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Materials: Spinning weaves large and small graphene platelets into aligned fibers with excellent properties

by Mitch Jacoby
September 7, 2015 | A version of this story appeared in Volume 93, Issue 35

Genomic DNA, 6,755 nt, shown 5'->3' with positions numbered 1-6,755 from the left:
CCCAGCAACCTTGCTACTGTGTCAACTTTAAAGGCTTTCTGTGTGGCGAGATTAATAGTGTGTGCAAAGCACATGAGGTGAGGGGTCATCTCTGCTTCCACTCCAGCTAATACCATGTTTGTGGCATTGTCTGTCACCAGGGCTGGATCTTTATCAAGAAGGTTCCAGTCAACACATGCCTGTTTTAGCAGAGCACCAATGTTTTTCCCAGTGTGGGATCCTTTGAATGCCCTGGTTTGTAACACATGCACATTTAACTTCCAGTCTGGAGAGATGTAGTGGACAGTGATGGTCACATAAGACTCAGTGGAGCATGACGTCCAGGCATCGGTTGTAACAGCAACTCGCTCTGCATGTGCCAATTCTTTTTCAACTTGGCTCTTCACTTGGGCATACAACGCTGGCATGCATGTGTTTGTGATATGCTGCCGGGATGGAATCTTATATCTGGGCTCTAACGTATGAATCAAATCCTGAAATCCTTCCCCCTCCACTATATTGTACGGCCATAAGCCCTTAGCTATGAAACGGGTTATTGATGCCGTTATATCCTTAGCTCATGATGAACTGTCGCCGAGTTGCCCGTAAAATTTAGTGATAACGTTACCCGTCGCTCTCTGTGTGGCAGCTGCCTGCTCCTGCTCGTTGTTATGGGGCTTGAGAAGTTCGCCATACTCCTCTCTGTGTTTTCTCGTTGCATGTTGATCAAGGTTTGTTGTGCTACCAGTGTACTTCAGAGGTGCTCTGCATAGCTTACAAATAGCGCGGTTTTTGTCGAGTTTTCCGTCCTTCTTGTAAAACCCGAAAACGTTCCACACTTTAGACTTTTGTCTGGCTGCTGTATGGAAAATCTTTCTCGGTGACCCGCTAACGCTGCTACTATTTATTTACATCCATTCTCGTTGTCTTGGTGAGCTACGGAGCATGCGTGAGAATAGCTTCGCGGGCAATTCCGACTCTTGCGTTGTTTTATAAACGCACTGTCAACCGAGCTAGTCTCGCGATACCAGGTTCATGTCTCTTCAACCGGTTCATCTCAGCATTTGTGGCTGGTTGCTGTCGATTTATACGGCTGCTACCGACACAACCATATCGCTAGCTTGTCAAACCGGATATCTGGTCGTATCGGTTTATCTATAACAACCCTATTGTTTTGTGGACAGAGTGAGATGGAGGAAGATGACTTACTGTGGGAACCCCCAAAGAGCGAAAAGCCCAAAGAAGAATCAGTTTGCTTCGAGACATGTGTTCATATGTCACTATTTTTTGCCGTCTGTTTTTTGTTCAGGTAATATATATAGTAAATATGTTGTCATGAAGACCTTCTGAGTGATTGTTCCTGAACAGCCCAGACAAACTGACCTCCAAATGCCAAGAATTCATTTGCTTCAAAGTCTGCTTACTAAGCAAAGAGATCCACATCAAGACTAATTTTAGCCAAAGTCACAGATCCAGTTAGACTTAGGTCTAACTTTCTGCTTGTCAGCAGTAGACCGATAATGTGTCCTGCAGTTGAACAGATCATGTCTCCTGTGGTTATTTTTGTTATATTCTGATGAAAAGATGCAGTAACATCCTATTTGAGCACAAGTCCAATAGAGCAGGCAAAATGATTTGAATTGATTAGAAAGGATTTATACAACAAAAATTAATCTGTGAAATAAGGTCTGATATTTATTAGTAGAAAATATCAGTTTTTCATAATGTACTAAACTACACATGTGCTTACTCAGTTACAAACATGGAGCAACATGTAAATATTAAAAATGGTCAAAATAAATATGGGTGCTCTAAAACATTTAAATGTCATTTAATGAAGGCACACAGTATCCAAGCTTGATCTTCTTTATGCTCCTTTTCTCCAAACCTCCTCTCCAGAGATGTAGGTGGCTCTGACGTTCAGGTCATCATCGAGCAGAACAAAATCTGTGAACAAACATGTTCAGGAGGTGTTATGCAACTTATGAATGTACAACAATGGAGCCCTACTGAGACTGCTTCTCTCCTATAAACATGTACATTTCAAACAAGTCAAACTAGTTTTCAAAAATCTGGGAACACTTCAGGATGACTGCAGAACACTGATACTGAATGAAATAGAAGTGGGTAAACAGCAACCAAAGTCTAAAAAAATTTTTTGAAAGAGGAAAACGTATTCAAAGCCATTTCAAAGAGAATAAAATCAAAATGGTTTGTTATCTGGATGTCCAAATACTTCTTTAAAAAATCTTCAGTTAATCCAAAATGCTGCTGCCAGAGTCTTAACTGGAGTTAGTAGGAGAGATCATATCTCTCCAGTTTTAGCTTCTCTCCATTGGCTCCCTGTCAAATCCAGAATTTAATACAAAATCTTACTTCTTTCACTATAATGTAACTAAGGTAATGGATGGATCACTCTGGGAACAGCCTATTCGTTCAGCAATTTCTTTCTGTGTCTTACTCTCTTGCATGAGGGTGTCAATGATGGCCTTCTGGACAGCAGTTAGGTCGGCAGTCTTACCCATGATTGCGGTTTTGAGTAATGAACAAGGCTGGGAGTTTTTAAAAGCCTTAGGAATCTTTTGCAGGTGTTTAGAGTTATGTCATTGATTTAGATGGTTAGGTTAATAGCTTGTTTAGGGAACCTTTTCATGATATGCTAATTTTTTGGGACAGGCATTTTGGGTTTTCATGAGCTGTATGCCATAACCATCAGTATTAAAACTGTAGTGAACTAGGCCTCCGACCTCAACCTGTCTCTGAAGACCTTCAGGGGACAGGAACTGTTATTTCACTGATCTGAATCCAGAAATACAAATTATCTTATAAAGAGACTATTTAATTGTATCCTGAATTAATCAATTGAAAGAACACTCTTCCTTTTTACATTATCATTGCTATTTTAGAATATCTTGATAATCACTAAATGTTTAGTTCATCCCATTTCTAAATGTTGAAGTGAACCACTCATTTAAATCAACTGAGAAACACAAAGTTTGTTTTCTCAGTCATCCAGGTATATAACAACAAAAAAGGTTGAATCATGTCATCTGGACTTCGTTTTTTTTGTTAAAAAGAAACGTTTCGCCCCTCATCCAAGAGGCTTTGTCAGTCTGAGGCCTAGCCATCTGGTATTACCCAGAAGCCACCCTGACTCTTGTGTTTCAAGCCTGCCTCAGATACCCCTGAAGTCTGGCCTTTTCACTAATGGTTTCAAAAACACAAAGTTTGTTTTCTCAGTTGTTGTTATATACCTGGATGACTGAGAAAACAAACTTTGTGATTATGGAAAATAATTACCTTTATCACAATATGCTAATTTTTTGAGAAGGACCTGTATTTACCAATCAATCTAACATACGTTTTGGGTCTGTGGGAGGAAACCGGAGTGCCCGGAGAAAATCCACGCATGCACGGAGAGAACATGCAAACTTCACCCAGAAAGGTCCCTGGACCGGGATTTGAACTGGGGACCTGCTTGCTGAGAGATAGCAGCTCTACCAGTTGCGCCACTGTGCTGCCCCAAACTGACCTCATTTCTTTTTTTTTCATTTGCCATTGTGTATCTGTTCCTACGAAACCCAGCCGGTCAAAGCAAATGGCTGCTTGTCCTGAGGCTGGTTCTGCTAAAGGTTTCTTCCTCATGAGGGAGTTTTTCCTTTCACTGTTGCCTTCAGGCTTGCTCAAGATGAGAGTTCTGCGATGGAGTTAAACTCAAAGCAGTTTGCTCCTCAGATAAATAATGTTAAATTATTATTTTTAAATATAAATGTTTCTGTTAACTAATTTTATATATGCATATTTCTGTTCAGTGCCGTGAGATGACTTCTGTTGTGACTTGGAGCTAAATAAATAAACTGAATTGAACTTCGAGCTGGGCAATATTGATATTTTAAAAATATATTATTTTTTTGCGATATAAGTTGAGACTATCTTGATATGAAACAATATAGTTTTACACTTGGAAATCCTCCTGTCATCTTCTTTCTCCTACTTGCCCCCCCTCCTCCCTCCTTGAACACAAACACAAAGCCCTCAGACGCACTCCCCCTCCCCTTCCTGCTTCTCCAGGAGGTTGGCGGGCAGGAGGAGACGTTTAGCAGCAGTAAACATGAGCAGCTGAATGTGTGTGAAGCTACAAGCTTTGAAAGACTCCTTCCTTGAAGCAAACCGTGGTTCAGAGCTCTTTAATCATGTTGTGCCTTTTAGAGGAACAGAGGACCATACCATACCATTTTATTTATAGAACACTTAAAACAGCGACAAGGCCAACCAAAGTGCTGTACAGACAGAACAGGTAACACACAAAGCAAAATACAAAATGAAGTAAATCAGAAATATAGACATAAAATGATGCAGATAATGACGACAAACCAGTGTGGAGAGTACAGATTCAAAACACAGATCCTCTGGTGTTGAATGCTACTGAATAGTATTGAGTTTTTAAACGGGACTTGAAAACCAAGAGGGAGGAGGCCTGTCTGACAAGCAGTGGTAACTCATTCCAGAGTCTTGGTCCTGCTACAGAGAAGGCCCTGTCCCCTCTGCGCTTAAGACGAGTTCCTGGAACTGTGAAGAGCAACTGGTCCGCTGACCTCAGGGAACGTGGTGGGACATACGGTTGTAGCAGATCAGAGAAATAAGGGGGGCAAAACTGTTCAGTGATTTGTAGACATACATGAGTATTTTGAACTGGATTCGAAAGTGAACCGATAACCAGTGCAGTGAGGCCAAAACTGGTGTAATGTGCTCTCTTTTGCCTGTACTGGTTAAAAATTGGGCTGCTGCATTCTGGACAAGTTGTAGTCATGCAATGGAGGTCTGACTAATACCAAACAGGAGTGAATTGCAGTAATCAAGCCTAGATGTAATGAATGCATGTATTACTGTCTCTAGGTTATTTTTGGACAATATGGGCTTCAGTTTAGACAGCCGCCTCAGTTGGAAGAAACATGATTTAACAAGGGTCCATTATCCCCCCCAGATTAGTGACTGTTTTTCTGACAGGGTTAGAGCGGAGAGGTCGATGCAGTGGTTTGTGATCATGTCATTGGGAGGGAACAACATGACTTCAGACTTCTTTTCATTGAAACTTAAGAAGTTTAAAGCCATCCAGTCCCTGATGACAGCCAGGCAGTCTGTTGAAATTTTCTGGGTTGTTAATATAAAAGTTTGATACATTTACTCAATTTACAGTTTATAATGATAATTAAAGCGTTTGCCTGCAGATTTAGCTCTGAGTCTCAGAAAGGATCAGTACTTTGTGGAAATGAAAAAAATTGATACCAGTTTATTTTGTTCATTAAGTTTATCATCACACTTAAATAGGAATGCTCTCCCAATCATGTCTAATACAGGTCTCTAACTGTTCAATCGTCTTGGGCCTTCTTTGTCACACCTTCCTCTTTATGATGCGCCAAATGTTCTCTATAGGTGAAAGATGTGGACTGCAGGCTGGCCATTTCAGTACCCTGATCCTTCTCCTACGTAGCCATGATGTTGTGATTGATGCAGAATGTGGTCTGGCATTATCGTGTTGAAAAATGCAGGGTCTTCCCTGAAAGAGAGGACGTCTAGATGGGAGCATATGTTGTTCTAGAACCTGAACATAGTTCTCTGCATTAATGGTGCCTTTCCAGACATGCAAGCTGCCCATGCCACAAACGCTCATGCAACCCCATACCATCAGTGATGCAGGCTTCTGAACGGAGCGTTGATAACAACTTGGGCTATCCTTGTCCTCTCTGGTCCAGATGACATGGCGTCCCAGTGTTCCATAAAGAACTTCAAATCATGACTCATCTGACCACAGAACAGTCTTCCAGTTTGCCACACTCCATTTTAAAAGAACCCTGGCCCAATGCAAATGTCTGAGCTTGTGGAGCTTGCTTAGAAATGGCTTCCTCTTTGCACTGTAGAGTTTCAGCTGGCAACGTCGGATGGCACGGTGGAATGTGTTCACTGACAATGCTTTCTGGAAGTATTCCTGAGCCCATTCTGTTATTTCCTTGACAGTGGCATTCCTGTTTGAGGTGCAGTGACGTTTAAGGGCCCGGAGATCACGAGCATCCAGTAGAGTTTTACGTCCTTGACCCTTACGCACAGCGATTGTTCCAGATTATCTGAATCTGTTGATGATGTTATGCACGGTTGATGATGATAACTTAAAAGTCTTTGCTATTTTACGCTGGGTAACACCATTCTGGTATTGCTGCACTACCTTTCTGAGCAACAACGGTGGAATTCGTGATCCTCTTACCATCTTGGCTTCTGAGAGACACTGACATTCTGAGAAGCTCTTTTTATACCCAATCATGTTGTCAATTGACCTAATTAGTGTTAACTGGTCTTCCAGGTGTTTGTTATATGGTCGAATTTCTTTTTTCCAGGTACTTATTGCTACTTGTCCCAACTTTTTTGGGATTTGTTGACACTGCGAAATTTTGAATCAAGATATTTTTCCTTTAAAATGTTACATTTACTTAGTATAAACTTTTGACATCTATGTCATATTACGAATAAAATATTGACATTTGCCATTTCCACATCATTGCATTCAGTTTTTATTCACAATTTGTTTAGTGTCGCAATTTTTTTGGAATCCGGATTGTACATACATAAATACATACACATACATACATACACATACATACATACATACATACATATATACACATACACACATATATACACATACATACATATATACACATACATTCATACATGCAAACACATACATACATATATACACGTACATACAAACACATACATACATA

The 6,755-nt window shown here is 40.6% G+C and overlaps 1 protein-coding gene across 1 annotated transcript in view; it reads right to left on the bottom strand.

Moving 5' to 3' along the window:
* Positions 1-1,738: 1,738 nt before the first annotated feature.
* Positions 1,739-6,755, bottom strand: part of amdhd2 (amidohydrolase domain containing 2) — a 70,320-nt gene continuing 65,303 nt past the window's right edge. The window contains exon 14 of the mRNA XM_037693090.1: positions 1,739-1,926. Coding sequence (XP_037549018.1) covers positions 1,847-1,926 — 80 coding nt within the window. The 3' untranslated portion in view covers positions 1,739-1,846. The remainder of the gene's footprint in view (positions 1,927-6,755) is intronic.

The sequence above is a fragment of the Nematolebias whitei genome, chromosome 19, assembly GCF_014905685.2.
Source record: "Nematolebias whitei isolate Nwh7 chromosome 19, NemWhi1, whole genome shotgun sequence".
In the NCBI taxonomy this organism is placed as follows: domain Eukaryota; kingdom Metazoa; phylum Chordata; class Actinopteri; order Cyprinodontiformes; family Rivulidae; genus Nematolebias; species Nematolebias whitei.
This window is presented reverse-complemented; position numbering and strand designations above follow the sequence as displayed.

Graphene’s thinness coupled with its extraordinary strength and capacity to conduct heat and charge has driven researchers worldwide to study ways of using the thin-film material in electronics and other applications. But those exceptional properties typically do not show up in macroscopic graphene samples, such as fibers. Now, a team led by Jie Lian of Rensselaer Polytechnic Institute (RPI) has demonstrated a simple method for making graphene fibers with outstanding strength and thermal conductivity, paving the way to exploiting graphene in high-power electronics and tough composites (Science 2015, DOI: 10.1126/science.aaa6502). Unlike previous efforts, in which researchers formed fibers exclusively from relatively large graphene flakes, in the new study, the RPI team used a wet-spinning method to intercalate small graphene platelets (<1 μm diameter) into the voids of a fiber backbone made from well-aligned large flakes (~25 μm diameter). After heat-treating the fibers, the team measured their properties and found that they are stronger than fibers made exclusively from large graphene flakes. They also transport heat better than large-flake graphene fibers, commercial carbon fibers, and copper wires.


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